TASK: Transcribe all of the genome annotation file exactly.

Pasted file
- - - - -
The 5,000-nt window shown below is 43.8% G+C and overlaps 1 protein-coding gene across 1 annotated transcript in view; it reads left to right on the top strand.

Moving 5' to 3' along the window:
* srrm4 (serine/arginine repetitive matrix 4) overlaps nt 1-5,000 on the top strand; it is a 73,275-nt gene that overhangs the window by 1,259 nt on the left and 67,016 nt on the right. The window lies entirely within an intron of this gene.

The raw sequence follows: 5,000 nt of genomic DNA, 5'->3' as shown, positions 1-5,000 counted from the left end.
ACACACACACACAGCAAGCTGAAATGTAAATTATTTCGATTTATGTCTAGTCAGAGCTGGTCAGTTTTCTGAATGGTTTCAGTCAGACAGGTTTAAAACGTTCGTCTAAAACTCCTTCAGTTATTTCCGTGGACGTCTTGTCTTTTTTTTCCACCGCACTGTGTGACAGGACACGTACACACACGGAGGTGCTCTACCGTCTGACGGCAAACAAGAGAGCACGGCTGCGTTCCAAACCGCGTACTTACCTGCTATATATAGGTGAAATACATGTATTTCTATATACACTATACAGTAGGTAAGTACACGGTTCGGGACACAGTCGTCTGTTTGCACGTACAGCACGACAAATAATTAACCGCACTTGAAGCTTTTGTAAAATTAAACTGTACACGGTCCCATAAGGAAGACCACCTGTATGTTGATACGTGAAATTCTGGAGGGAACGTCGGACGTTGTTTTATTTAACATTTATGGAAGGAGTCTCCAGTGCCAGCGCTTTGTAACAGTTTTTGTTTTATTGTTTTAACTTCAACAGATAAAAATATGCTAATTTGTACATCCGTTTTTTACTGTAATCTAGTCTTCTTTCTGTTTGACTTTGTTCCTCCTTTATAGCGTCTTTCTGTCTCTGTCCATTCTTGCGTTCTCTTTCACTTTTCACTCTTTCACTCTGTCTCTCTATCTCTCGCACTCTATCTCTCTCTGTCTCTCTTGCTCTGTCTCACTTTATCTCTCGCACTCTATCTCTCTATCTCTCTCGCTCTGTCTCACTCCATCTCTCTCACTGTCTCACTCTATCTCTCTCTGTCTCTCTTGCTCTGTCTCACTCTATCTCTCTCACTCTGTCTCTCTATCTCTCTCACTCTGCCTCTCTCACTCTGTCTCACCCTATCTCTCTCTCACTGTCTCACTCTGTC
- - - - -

The 5,000-nt window shown below is 43.8% G+C and overlaps 1 protein-coding gene across 1 annotated transcript in view; it reads left to right on the top strand.

Moving 5' to 3' along the window:
* srrm4 (serine/arginine repetitive matrix 4) overlaps nt 1-5,000 on the top strand; it is a 73,275-nt gene that overhangs the window by 1,259 nt on the left and 67,016 nt on the right. The window lies entirely within an intron of this gene.

The raw sequence follows: 5,000 nt of genomic DNA, 5'->3' as shown, positions 1-5,000 counted from the left end.
ACACACACACACAGCAAGCTGAAATGTAAATTATTTCGATTTATGTCTAGTCAGAGCTGGTCAGTTTTCTGAATGGTTTCAGTCAGACAGGTTTAAAACGTTCGTCTAAAACTCCTTCAGTTATTTCCGTGGACGTCTTGTCTTTTTTTTCCACCGCACTGTGTGACAGGACACGTACACACACGGAGGTGCTCTACCGTCTGACGGCAAACAAGAGAGCACGGCTGCGTTCCAAACCGCGTACTTACCTGCTATATATAGGTGAAATACATGTATTTCTATATACACTATACAGTAGGTAAGTACACGGTTCGGGACACAGTCGTCTGTTTGCACGTACAGCACGACAAATAATTAACCGCACTTGAAGCTTTTGTAAAATTAAACTGTACACGGTCCCATAAGGAAGACCACCTGTATGTTGATACGTGAAATTCTGGAGGGAACGTCGGACGTTGTTTTATTTAACATTTATGGAAGGAGTCTCCAGTGCCAGCGCTTTGTAACAGTTTTTGTTTTATTGTTTTAACTTCAACAGATAAAAATATGCTAATTTGTACATCCGTTTTTTACTGTAATCTAGTCTTCTTTCTGTTTGACTTTGTTCCTCCTTTATAGCGTCTTTCTGTCTCTGTCCATTCTTGCGTTCTCTTTCACTTTTCACTCTTTCACTCTGTCTCTCTATCTCTCGCACTCTATCTCTCTCTGTCTCTCTTGCTCTGTCTCACTTTATCTCTCGCACTCTATCTCTCTATCTCTCTCGCTCTGTCTCACTCCATCTCTCTCACTGTCTCACTCTATCTCTCTCTGTCTCTCTTGCTCTGTCTCACTCTATCTCTCTCACTCTGTCTCTCTATCTCTCTCACTCTGCCTCTCTCACTCTGTCTCACCCTATCTCTCTCTCACTGTCTCACTCTGTC